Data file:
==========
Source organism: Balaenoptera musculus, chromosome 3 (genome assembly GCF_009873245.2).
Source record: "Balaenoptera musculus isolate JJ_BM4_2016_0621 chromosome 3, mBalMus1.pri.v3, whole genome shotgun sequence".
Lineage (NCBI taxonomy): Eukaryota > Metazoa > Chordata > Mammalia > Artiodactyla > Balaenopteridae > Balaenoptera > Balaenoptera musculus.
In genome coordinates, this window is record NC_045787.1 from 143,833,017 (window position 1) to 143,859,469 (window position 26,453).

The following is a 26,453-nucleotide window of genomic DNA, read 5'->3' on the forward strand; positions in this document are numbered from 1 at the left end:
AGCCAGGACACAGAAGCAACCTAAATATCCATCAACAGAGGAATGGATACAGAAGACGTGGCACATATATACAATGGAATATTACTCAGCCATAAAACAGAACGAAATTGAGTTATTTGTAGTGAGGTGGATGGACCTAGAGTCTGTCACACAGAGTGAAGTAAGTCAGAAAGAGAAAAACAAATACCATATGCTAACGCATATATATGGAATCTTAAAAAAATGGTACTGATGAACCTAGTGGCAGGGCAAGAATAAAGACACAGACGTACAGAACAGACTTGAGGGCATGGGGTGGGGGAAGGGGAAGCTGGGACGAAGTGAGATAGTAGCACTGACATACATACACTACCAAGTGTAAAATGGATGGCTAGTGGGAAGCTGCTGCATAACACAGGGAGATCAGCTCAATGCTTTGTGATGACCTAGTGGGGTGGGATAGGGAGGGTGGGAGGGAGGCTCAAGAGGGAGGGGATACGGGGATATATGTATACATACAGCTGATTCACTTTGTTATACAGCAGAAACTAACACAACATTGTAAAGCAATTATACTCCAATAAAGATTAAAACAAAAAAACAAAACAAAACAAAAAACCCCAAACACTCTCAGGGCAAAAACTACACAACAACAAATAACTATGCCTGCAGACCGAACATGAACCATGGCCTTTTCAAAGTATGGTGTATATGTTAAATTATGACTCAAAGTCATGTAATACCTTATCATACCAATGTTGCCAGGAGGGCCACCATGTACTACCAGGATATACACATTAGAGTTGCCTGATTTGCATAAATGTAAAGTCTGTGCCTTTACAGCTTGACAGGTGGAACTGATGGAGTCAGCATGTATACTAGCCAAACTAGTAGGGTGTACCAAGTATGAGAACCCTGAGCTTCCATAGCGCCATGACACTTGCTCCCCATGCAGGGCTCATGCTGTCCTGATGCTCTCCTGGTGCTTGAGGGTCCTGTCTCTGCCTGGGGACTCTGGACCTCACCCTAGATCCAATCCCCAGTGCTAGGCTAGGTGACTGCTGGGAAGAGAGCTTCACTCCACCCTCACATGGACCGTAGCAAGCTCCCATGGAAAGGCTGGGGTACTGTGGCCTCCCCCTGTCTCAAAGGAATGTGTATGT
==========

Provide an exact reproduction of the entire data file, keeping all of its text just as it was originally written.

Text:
Source organism: Balaenoptera musculus, chromosome 3 (genome assembly GCF_009873245.2).
Source record: "Balaenoptera musculus isolate JJ_BM4_2016_0621 chromosome 3, mBalMus1.pri.v3, whole genome shotgun sequence".
Lineage (NCBI taxonomy): Eukaryota > Metazoa > Chordata > Mammalia > Artiodactyla > Balaenopteridae > Balaenoptera > Balaenoptera musculus.
In genome coordinates, this window is record NC_045787.1 from 143,833,017 (window position 1) to 143,859,469 (window position 26,453).

The following is a 26,453-nucleotide window of genomic DNA, read 5'->3' on the forward strand; positions in this document are numbered from 1 at the left end:
AGCCAGGACACAGAAGCAACCTAAATATCCATCAACAGAGGAATGGATACAGAAGACGTGGCACATATATACAATGGAATATTACTCAGCCATAAAACAGAACGAAATTGAGTTATTTGTAGTGAGGTGGATGGACCTAGAGTCTGTCACACAGAGTGAAGTAAGTCAGAAAGAGAAAAACAAATACCATATGCTAACGCATATATATGGAATCTTAAAAAAATGGTACTGATGAACCTAGTGGCAGGGCAAGAATAAAGACACAGACGTACAGAACAGACTTGAGGGCATGGGGTGGGGGAAGGGGAAGCTGGGACGAAGTGAGATAGTAGCACTGACATACATACACTACCAAGTGTAAAATGGATGGCTAGTGGGAAGCTGCTGCATAACACAGGGAGATCAGCTCAATGCTTTGTGATGACCTAGTGGGGTGGGATAGGGAGGGTGGGAGGGAGGCTCAAGAGGGAGGGGATACGGGGATATATGTATACATACAGCTGATTCACTTTGTTATACAGCAGAAACTAACACAACATTGTAAAGCAATTATACTCCAATAAAGATTAAAACAAAAAAACAAAACAAAACAAAAAACCCCAAACACTCTCAGGGCAAAAACTACACAACAACAAATAACTATGCCTGCAGACCGAACATGAACCATGGCCTTTTCAAAGTATGGTGTATATGTTAAATTATGACTCAAAGTCATGTAATACCTTATCATACCAATGTTGCCAGGAGGGCCACCATGTACTACCAGGATATACACATTAGAGTTGCCTGATTTGCATAAATGTAAAGTCTGTGCCTTTACAGCTTGACAGGTGGAACTGATGGAGTCAGCATGTATACTAGCCAAACTAGTAGGGTGTACCAAGTATGAGAACCCTGAGCTTCCATAGCGCCATGACACTTGCTCCCCATGCAGGGCTCATGCTGTCCTGATGCTCTCCTGGTGCTTGAGGGTCCTGTCTCTGCCTGGGGACTCTGGACCTCACCCTAGATCCAATCCCCAGTGCTAGGCTAGGTGACTGCTGGGAAGAGAGCTTCACTCCACCCTCACATGGACCGTAGCAAGCTCCCATGGAAAGGCTGGGGTACTGTGGCCTCCCCCTGTCTCAAAGGAATGTGTATGT